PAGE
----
For a more metropolitan experience, Durango is an hour west of Pagosa Springs on U.S. 160 with Fort Lewis College on site and a vibrant historical downtown area. 

Driving north

Directly north of Pagosa Country lies a vast roadless area known as the Weminuche Wilderness, so pretty much anything accessed from the north first requires a drive to the east or west.

From the east (up U.S. 160 to Lake City), a drive up the Alpine Loop Scenic Byway, a 65-mile, four-wheel-drive road over Engineer Pass toward Silverton and Ouray makes for a spectacular — and breathtaking — day trip. To the west, a trip up U.S. 550 from Durango to Silverton, and then on to Ouray (the Switzerland of America), is substantially less taxing on the rear axle.

Driving east 

Almost no one visiting the area misses an opportunity to drive over Wolf Creek Pass. Aside from the opportunity to hike up Treasure Falls, view the Pagosa basin from the overlook, or the short drive up Lobo Overlook on the north side for access to the Continental Divide National Scenic Trail, travelers are provided with some of the most breathtaking miles of road offered anywhere in the world. A swing by Big Meadow Reservoir, a few miles from the summit and on the north side of the highway, is well worth the diversion.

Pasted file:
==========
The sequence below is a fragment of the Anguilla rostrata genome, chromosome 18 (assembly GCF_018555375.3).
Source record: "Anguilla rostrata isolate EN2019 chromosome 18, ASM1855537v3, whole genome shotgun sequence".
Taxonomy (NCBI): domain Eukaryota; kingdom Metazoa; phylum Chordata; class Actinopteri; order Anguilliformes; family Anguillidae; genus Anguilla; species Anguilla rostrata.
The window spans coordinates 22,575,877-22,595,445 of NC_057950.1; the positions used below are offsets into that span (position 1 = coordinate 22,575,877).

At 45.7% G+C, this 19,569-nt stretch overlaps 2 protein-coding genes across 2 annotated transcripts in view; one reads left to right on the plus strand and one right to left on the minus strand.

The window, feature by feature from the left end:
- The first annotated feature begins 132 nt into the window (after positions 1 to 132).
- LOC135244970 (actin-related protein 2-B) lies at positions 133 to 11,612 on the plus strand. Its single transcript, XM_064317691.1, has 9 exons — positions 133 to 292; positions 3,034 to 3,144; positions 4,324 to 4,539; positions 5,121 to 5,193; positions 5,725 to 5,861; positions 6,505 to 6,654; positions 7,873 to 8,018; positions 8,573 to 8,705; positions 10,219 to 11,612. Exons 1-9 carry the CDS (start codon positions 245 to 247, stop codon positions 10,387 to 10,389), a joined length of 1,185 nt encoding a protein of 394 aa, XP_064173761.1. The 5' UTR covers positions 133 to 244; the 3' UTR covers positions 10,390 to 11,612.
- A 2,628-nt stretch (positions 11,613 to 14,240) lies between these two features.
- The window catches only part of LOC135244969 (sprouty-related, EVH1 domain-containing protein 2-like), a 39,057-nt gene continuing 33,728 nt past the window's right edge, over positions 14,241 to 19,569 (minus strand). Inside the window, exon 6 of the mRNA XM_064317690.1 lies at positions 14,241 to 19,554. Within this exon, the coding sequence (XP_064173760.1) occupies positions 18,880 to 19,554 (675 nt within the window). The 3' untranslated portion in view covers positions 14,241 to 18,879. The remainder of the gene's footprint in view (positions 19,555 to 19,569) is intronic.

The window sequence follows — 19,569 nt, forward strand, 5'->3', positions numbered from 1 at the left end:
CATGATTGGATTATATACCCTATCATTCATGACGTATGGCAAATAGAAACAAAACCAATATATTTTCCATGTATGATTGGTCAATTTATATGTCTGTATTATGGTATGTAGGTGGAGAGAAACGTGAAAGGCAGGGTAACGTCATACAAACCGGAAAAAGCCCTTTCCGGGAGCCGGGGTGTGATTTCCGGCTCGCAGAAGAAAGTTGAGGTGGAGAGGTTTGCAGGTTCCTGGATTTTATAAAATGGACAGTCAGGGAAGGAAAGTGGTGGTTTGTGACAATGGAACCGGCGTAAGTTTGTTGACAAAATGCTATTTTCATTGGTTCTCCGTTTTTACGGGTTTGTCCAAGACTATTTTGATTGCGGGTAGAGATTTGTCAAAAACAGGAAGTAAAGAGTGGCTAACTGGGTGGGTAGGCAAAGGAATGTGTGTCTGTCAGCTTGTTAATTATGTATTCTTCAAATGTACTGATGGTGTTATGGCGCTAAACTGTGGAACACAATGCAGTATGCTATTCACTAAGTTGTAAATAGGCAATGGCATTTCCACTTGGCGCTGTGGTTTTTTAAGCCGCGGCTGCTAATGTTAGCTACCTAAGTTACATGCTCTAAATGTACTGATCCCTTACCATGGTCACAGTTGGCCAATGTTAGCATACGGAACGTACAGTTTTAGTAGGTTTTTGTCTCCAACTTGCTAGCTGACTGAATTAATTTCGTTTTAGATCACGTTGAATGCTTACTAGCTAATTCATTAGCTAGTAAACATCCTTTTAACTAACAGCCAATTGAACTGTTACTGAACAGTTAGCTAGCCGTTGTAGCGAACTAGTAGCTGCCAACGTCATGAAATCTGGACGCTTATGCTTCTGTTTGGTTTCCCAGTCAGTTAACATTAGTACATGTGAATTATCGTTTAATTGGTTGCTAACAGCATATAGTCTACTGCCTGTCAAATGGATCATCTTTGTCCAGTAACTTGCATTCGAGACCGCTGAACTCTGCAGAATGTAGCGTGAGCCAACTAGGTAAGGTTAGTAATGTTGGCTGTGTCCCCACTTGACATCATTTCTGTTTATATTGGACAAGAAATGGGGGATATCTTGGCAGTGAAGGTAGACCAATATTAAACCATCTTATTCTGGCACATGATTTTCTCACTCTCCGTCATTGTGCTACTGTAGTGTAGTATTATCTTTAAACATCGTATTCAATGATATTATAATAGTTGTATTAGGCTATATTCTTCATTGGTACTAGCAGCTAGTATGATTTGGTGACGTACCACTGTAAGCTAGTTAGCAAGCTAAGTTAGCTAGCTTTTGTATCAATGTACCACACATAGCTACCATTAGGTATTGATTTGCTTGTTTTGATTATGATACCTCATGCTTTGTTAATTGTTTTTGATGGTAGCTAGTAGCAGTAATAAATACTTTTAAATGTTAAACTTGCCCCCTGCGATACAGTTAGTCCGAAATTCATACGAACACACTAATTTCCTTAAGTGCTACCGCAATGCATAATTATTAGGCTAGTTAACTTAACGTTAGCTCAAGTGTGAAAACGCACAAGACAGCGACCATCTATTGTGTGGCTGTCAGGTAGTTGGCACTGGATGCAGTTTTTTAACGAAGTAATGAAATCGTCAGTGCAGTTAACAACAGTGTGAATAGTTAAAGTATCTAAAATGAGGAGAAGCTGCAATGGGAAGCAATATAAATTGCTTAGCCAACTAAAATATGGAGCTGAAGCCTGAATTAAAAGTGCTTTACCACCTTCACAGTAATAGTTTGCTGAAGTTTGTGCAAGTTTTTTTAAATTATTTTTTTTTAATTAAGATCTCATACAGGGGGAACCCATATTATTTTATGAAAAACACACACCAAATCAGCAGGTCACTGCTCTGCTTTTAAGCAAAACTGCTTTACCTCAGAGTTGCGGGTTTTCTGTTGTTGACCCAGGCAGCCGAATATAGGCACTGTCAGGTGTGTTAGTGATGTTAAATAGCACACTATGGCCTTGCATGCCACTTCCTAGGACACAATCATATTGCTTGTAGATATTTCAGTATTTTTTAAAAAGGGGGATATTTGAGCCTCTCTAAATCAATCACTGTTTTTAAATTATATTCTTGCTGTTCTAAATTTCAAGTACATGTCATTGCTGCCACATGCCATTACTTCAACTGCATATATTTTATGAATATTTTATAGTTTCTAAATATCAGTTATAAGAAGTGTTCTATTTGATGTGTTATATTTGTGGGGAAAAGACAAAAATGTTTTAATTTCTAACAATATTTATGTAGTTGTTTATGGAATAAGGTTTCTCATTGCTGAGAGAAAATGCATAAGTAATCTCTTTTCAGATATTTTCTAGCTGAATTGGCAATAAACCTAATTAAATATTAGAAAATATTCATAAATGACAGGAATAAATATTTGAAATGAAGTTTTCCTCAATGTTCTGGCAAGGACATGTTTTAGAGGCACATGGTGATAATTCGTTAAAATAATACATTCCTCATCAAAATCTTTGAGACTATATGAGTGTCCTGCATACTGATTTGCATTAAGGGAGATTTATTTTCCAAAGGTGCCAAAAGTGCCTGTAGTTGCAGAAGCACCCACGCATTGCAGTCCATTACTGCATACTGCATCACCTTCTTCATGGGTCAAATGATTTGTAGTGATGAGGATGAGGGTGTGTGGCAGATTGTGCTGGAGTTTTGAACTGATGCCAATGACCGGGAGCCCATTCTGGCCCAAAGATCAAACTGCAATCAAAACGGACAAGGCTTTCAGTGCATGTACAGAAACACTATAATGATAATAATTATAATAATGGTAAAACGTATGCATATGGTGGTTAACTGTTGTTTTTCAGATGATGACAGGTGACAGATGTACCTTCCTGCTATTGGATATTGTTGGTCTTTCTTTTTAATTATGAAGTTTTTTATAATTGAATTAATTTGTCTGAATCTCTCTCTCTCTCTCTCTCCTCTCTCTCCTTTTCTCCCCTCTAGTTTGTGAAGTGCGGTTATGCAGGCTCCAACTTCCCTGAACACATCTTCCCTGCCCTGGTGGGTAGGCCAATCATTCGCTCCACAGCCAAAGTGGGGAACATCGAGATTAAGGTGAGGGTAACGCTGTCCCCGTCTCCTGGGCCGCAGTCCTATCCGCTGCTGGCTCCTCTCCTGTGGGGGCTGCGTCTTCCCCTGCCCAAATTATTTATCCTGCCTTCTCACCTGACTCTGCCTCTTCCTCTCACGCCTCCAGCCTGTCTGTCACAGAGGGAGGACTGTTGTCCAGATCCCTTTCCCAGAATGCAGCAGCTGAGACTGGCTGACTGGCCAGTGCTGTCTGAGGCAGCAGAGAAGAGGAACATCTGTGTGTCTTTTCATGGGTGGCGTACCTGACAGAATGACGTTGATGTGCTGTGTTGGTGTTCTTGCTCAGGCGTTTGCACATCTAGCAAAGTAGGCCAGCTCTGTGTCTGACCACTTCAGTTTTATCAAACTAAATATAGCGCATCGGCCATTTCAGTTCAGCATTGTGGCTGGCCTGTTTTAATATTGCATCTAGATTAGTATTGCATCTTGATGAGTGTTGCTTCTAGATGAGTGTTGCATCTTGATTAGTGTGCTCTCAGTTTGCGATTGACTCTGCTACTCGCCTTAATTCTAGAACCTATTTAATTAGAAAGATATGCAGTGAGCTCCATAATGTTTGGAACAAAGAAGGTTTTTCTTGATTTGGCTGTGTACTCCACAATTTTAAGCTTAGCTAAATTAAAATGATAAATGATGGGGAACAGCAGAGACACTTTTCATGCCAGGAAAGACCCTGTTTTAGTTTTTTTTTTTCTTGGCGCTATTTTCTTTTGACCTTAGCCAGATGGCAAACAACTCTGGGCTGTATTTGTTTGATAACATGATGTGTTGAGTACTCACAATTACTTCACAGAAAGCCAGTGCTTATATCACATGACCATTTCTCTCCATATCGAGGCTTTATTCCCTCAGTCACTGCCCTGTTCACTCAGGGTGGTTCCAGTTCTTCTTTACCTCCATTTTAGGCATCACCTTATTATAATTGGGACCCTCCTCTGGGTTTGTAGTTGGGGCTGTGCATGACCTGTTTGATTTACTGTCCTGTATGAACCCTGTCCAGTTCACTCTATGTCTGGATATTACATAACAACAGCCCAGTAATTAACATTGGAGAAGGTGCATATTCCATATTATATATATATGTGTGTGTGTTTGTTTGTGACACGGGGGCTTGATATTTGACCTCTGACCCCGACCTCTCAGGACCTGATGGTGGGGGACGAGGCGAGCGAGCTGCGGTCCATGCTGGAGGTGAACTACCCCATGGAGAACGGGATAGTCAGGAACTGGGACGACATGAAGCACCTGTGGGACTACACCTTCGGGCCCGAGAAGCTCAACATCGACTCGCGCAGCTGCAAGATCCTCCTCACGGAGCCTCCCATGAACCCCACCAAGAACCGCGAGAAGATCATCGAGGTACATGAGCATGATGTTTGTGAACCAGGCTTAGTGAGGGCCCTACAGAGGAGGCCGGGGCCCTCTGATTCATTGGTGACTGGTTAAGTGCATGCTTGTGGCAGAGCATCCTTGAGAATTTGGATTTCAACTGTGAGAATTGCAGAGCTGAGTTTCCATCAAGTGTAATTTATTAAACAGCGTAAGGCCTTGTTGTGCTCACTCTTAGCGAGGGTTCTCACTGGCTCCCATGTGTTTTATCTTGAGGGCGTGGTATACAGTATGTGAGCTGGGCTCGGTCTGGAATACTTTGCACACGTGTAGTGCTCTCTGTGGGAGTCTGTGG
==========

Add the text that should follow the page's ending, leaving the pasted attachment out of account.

On the other side of the pass, South Fork offers the option of driving north on Colo. 149 on the Silver Thread Scenic Byway toward Lake City, or continuing east on U.S. 160 toward the Great Sand Dunes National Park. 

If choosing Colo. 149 to Creede, an old mining town with a deep heritage, a visitor might enjoy the Mining Museum (at the far north end of Main Street) or a performance at the renowned Creede Repertory Theatre. 

North from Creede (as mentioned earlier) and over Slumgullion Pass (named for the yellowish dirt that a mudslide uncovered a thousand years ago) is Lake City. With the natural dam forming beautiful Lake San Cristobal, the highest natural lake in Colorado, Lake City also proudly features the history of Alferd Packer, the only U.S. citizen ever charged, tried and convicted for the crime of cannibalism — where judge M.B. Gerry said, famously, “You son of a bitch. There were only seven Democrats in Hinsdale County and you ate five of them!”

Continuing east on U.S. 160 from South Fork takes visitors into the high desert (8,000 feet) and toward the Great Sand Dunes National Park, about 15 miles past Alamosa and left on Colo. 150.

At the base of the intimidating Sangre de Cristo range (four 14,000-foot peaks at Crestone, less than 20 miles northeast), the area has had millions of years collecting the sand of the San Luis Valley into dunes several hundred feet high, creating the backdrop for numerous Westerns and the awe of millions of visitors.

No matter which direction you choose, Pagosa Springs is the hub for a trip to a destination that promises to be both breathtaking and memorable, with amazing views to capture and a rich history left from those who settled in this area.